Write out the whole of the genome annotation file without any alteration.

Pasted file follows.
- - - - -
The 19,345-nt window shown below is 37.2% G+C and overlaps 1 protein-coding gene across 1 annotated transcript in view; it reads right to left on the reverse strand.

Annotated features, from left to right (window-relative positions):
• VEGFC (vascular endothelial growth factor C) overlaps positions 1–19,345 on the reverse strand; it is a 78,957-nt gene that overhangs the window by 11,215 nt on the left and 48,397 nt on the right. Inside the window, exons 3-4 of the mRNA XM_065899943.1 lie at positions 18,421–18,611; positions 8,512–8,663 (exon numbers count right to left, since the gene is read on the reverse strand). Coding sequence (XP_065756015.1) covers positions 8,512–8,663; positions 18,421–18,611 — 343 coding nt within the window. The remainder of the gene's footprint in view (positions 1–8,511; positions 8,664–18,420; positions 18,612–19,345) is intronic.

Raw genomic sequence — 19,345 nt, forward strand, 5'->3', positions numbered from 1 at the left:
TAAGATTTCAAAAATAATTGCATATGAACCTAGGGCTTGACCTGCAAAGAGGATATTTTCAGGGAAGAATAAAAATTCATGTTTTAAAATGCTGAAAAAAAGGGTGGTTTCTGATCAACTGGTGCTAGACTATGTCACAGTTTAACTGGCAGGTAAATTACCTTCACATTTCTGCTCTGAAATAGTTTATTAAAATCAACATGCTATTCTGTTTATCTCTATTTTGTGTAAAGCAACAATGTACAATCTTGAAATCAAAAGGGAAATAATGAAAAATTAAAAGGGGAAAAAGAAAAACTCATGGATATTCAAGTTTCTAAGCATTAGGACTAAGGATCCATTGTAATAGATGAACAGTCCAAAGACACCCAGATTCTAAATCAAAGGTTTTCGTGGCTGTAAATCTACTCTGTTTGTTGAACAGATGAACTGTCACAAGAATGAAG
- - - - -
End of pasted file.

The 19,345-nt window shown below is 37.2% G+C and overlaps 1 protein-coding gene across 1 annotated transcript in view; it reads right to left on the reverse strand.

Annotated features, from left to right (window-relative positions):
• VEGFC (vascular endothelial growth factor C) overlaps positions 1–19,345 on the reverse strand; it is a 78,957-nt gene that overhangs the window by 11,215 nt on the left and 48,397 nt on the right. Inside the window, exons 3-4 of the mRNA XM_065899943.1 lie at positions 18,421–18,611; positions 8,512–8,663 (exon numbers count right to left, since the gene is read on the reverse strand). Coding sequence (XP_065756015.1) covers positions 8,512–8,663; positions 18,421–18,611 — 343 coding nt within the window. The remainder of the gene's footprint in view (positions 1–8,511; positions 8,664–18,420; positions 18,612–19,345) is intronic.

Raw genomic sequence — 19,345 nt, forward strand, 5'->3', positions numbered from 1 at the left:
TAAGATTTCAAAAATAATTGCATATGAACCTAGGGCTTGACCTGCAAAGAGGATATTTTCAGGGAAGAATAAAAATTCATGTTTTAAAATGCTGAAAAAAAGGGTGGTTTCTGATCAACTGGTGCTAGACTATGTCACAGTTTAACTGGCAGGTAAATTACCTTCACATTTCTGCTCTGAAATAGTTTATTAAAATCAACATGCTATTCTGTTTATCTCTATTTTGTGTAAAGCAACAATGTACAATCTTGAAATCAAAAGGGAAATAATGAAAAATTAAAAGGGGAAAAAGAAAAACTCATGGATATTCAAGTTTCTAAGCATTAGGACTAAGGATCCATTGTAATAGATGAACAGTCCAAAGACACCCAGATTCTAAATCAAAGGTTTTCGTGGCTGTAAATCTACTCTGTTTGTTGAACAGATGAACTGTCACAAGAATGAAG